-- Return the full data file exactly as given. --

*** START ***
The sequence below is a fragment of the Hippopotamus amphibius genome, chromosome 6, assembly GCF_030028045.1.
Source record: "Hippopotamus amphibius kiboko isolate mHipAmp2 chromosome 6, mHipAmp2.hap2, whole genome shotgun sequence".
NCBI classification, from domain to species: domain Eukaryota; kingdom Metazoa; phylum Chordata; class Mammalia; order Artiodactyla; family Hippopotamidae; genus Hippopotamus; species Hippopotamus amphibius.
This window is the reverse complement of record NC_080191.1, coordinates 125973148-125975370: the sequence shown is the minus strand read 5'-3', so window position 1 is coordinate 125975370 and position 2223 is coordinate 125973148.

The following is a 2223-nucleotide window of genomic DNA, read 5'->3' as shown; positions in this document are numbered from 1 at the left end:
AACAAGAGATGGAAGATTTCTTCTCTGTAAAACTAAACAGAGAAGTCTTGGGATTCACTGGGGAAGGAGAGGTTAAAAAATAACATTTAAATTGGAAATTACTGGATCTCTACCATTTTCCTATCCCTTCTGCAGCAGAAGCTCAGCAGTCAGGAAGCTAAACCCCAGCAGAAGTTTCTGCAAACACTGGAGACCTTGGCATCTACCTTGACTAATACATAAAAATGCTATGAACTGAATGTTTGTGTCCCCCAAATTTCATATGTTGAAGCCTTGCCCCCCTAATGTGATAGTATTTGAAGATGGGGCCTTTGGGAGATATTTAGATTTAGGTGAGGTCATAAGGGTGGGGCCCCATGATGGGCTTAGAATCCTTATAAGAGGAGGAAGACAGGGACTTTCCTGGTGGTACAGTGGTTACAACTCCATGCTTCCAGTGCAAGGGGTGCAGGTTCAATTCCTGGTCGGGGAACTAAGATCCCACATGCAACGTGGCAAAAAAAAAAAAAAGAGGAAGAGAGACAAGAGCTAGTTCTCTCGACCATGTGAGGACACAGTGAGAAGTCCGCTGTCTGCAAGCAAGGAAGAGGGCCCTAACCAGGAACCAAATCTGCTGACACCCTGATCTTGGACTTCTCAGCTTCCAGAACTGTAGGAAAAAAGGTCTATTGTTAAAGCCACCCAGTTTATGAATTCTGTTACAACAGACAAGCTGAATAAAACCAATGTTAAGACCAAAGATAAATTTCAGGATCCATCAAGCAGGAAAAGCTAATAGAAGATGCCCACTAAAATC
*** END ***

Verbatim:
The sequence below is a fragment of the Hippopotamus amphibius genome, chromosome 6, assembly GCF_030028045.1.
Source record: "Hippopotamus amphibius kiboko isolate mHipAmp2 chromosome 6, mHipAmp2.hap2, whole genome shotgun sequence".
NCBI classification, from domain to species: domain Eukaryota; kingdom Metazoa; phylum Chordata; class Mammalia; order Artiodactyla; family Hippopotamidae; genus Hippopotamus; species Hippopotamus amphibius.
This window is the reverse complement of record NC_080191.1, coordinates 125973148-125975370: the sequence shown is the minus strand read 5'-3', so window position 1 is coordinate 125975370 and position 2223 is coordinate 125973148.

The following is a 2223-nucleotide window of genomic DNA, read 5'->3' as shown; positions in this document are numbered from 1 at the left end:
AACAAGAGATGGAAGATTTCTTCTCTGTAAAACTAAACAGAGAAGTCTTGGGATTCACTGGGGAAGGAGAGGTTAAAAAATAACATTTAAATTGGAAATTACTGGATCTCTACCATTTTCCTATCCCTTCTGCAGCAGAAGCTCAGCAGTCAGGAAGCTAAACCCCAGCAGAAGTTTCTGCAAACACTGGAGACCTTGGCATCTACCTTGACTAATACATAAAAATGCTATGAACTGAATGTTTGTGTCCCCCAAATTTCATATGTTGAAGCCTTGCCCCCCTAATGTGATAGTATTTGAAGATGGGGCCTTTGGGAGATATTTAGATTTAGGTGAGGTCATAAGGGTGGGGCCCCATGATGGGCTTAGAATCCTTATAAGAGGAGGAAGACAGGGACTTTCCTGGTGGTACAGTGGTTACAACTCCATGCTTCCAGTGCAAGGGGTGCAGGTTCAATTCCTGGTCGGGGAACTAAGATCCCACATGCAACGTGGCAAAAAAAAAAAAAAGAGGAAGAGAGACAAGAGCTAGTTCTCTCGACCATGTGAGGACACAGTGAGAAGTCCGCTGTCTGCAAGCAAGGAAGAGGGCCCTAACCAGGAACCAAATCTGCTGACACCCTGATCTTGGACTTCTCAGCTTCCAGAACTGTAGGAAAAAAGGTCTATTGTTAAAGCCACCCAGTTTATGAATTCTGTTACAACAGACAAGCTGAATAAAACCAATGTTAAGACCAAAGATAAATTTCAGGATCCATCAAGCAGGAAAAGCTAATAGAAGATGCCCACTAAAATC